BIG TICKET GIVEAWAY

Win 2 tickets to every event for a year! Click here to enter.

Present by The Daily Herald
The Herald of Everett, Washington
HeraldNet on Facebook HeraldNet on Twitter HeraldNet RSS feeds HeraldNet Pinterest HeraldNet Google Plus HeraldNet Youtube
HeraldNet Newsletters  Newsletters: Sign up | Manage  Green editions icon Green editions

Calendar


Weekly business news
HeraldNet Newsletter Delivered to your inbox each week.
Published: Monday, September 16, 2013, 1:32 p.m.

Gates stays atop Forbes list of America's richest

Associated Press
NEW YORK -- America's superrich just keep getting richer.
Forbes on Monday released its annual list of the top 400 richest Americans. While most of the top names and rankings didn't change from a year ago, the majority of members of the elite club saw their fortunes grow over the past year, helped by strong stock and real estate markets.
Microsoft Corp. co-founder Bill Gates remains America's richest man, taking the top spot on the list for the 20th straight year, with a net worth of $72 billion.
Investor Warren Buffett, the head of Berkshire Hathaway Inc., keeps second place with $58.5 billion, while Oracle Corp. co-founder Larry Ellison stayed third with $41 billion.
Brothers Charles and David Koch, co-owners of Koch Industries Inc., stay tied for fourth with $36 billion each.
Wal-Mart heirs Christy Walton, Jim Walton, Alice Walton and S. Robson Walton took the next three spots, with holdings ranging from $33.3 billion to 35.4 billion. New York City Mayor Michael Bloomberg, the founder of the eponymous financial information company, rounds out the top 10 with $31 billion.
According to Forbes, the 400 people on the annual list posted a combined net worth of $2 trillion, up from $1.7 trillion a year ago. That marks their highest combined value ever.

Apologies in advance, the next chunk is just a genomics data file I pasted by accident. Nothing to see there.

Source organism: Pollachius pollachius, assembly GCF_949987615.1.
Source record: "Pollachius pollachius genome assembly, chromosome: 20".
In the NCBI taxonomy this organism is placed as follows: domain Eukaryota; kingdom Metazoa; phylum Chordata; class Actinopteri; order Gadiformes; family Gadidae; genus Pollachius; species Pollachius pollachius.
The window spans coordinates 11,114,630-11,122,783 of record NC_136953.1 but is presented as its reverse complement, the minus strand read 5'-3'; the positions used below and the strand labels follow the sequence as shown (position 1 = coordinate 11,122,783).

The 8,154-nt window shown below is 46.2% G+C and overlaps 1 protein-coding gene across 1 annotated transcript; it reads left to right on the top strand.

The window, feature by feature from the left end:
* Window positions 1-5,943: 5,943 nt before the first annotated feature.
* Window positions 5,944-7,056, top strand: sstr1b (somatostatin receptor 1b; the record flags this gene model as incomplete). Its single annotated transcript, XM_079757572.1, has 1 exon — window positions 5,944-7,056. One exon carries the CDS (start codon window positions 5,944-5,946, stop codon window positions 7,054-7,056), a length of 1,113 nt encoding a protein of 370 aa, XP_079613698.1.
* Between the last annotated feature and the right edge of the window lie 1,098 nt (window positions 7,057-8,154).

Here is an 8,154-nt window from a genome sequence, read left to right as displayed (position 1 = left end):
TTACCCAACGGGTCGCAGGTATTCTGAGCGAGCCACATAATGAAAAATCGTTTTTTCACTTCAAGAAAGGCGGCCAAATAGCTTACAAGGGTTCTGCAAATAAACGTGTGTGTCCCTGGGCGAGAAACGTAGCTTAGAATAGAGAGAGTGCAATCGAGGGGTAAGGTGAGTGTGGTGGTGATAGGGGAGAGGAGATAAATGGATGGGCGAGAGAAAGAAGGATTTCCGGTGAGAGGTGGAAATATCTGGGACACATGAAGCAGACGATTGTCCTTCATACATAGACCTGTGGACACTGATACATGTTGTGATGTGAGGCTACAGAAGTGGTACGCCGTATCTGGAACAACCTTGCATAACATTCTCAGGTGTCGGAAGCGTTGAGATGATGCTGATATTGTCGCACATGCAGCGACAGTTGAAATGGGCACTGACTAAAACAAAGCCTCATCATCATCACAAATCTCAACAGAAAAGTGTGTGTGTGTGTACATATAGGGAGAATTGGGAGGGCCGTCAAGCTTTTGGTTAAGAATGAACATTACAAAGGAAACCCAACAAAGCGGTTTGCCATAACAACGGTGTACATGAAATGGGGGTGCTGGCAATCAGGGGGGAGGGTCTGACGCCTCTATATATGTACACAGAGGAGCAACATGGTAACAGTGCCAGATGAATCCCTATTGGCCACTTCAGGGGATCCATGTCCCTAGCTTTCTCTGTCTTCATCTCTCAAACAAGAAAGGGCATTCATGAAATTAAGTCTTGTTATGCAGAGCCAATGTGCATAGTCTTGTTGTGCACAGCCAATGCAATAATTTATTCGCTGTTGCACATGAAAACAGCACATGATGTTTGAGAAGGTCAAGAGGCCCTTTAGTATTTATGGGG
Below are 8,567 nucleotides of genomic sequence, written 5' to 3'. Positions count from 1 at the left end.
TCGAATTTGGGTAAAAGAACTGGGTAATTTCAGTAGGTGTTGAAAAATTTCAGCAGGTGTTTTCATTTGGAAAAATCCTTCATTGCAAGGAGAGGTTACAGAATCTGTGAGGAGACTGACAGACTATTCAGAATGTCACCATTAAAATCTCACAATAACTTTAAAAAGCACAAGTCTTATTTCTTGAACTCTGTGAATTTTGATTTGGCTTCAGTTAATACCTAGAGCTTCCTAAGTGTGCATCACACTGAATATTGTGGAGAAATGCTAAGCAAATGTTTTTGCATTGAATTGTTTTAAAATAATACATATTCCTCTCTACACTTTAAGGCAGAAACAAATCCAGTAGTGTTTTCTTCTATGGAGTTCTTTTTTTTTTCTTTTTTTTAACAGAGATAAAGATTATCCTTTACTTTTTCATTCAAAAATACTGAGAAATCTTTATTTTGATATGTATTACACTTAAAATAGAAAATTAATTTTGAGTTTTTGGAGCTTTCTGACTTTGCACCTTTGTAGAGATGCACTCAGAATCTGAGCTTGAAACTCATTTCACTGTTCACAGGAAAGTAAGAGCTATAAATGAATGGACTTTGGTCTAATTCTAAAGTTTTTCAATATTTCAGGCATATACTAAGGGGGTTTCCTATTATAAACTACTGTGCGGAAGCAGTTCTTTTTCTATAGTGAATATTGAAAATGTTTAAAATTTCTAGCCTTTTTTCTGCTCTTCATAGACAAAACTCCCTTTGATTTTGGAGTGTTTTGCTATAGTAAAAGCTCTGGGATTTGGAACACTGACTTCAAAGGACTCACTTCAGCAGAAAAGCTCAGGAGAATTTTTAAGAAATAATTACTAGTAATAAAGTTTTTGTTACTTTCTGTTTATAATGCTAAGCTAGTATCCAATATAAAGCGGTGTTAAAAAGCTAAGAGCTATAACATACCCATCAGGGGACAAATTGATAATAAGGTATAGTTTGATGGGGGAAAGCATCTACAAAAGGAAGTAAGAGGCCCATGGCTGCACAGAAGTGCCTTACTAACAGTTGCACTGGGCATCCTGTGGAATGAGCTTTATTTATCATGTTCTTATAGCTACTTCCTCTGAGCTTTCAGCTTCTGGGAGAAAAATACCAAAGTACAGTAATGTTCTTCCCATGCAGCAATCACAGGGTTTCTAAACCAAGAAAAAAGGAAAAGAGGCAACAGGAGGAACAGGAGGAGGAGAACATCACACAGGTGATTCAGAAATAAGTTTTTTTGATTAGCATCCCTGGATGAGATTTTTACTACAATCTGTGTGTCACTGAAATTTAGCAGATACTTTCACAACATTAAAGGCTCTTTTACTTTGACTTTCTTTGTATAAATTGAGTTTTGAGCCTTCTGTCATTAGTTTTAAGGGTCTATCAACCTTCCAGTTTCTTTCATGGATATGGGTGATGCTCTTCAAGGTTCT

Meanwhile, the average net worth of the list's members rose to $5 billion, the highest ever, up from $4.2 billion in 2012. Net worth grew for 314 members and fell for 30 members, Forbes said.
Net worth for America's wealthiest people have risen in the years since the financial crisis, widening the gap between the exceptionally well-to-do and the rest of the country.
According to a study of Internal Revenue Service figures released last week, the top 1 percent of U.S. earners collected 19.3 percent of household income in 2012, their largest share in IRS figures going back a century.

Share your comments: Log in using your HeraldNet account or your Facebook, Twitter or Disqus profile. Comments that violate the rules are subject to removal. Please see our terms of use. Please note that you must verify your email address for your comments to appear.

You are logged in using your HeraldNet ID. Click here to update your profile. | Log out.

Our new comment system is not supported in IE 7. Please upgrade your browser here.

comments powered by Disqus
digital subscription promo

Subscribe now

Unlimited digital access starting at 99 cents, or included with any print subscription.